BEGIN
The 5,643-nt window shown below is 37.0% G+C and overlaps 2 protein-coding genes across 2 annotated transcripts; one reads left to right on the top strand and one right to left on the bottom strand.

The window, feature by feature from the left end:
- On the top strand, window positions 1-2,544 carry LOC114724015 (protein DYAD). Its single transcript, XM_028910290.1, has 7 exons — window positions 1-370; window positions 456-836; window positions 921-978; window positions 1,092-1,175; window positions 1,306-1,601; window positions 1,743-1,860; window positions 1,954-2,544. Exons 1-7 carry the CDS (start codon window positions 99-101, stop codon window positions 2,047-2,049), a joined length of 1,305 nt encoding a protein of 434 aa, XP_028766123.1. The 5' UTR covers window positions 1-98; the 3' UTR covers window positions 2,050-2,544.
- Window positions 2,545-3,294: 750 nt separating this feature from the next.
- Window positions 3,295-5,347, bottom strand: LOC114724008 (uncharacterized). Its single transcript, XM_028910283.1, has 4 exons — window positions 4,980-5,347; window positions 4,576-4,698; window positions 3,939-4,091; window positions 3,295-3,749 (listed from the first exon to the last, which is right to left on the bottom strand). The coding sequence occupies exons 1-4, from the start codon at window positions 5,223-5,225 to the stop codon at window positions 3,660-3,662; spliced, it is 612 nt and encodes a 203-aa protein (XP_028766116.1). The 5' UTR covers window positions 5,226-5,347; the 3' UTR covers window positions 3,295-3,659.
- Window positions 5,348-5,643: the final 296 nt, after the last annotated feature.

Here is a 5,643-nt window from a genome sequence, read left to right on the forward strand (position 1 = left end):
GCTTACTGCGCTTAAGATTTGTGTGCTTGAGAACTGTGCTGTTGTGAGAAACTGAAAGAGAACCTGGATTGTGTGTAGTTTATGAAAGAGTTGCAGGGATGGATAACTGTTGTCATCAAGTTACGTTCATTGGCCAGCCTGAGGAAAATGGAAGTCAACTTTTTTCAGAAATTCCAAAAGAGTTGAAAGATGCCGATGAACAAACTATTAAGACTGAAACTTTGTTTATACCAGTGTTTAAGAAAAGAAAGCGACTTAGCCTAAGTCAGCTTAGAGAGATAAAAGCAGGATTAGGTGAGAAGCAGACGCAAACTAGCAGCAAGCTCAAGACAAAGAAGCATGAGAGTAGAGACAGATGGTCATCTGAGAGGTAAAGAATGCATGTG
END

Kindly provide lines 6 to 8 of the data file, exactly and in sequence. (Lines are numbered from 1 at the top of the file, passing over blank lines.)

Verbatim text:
- Window positions 5,348-5,643: the final 296 nt, after the last annotated feature.

Here is a 5,643-nt window from a genome sequence, read left to right on the forward strand (position 1 = left end):
GCTTACTGCGCTTAAGATTTGTGTGCTTGAGAACTGTGCTGTTGTGAGAAACTGAAAGAGAACCTGGATTGTGTGTAGTTTATGAAAGAGTTGCAGGGATGGATAACTGTTGTCATCAAGTTACGTTCATTGGCCAGCCTGAGGAAAATGGAAGTCAACTTTTTTCAGAAATTCCAAAAGAGTTGAAAGATGCCGATGAACAAACTATTAAGACTGAAACTTTGTTTATACCAGTGTTTAAGAAAAGAAAGCGACTTAGCCTAAGTCAGCTTAGAGAGATAAAAGCAGGATTAGGTGAGAAGCAGACGCAAACTAGCAGCAAGCTCAAGACAAAGAAGCATGAGAGTAGAGACAGATGGTCATCTGAGAGGTAAAGAATGCATGTG